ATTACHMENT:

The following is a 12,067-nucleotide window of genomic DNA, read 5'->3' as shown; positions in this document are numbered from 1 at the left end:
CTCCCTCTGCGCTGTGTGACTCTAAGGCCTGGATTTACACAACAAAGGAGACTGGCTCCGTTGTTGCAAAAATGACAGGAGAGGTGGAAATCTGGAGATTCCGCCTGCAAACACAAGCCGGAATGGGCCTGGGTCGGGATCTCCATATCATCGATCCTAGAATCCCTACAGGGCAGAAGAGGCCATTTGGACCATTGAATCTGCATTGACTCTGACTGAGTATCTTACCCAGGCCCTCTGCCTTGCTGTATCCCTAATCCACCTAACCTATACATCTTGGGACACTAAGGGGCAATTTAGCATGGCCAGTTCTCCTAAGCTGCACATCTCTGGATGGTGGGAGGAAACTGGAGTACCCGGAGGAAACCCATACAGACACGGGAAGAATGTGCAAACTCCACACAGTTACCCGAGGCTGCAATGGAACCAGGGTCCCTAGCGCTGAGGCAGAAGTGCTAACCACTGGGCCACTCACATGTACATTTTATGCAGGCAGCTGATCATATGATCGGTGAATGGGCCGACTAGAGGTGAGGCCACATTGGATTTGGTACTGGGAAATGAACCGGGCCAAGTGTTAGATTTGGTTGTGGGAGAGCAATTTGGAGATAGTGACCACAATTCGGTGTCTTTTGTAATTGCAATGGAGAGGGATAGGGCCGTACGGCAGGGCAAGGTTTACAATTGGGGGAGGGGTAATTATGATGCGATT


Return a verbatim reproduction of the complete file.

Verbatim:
The following is a 12,067-nucleotide window of genomic DNA, read 5'->3' as shown; positions in this document are numbered from 1 at the left end:
CTCCCTCTGCGCTGTGTGACTCTAAGGCCTGGATTTACACAACAAAGGAGACTGGCTCCGTTGTTGCAAAAATGACAGGAGAGGTGGAAATCTGGAGATTCCGCCTGCAAACACAAGCCGGAATGGGCCTGGGTCGGGATCTCCATATCATCGATCCTAGAATCCCTACAGGGCAGAAGAGGCCATTTGGACCATTGAATCTGCATTGACTCTGACTGAGTATCTTACCCAGGCCCTCTGCCTTGCTGTATCCCTAATCCACCTAACCTATACATCTTGGGACACTAAGGGGCAATTTAGCATGGCCAGTTCTCCTAAGCTGCACATCTCTGGATGGTGGGAGGAAACTGGAGTACCCGGAGGAAACCCATACAGACACGGGAAGAATGTGCAAACTCCACACAGTTACCCGAGGCTGCAATGGAACCAGGGTCCCTAGCGCTGAGGCAGAAGTGCTAACCACTGGGCCACTCACATGTACATTTTATGCAGGCAGCTGATCATATGATCGGTGAATGGGCCGACTAGAGGTGAGGCCACATTGGATTTGGTACTGGGAAATGAACCGGGCCAAGTGTTAGATTTGGTTGTGGGAGAGCAATTTGGAGATAGTGACCACAATTCGGTGTCTTTTGTAATTGCAATGGAGAGGGATAGGGCCGTACGGCAGGGCAAGGTTTACAATTGGGGGAGGGGTAATTATGATGCGATT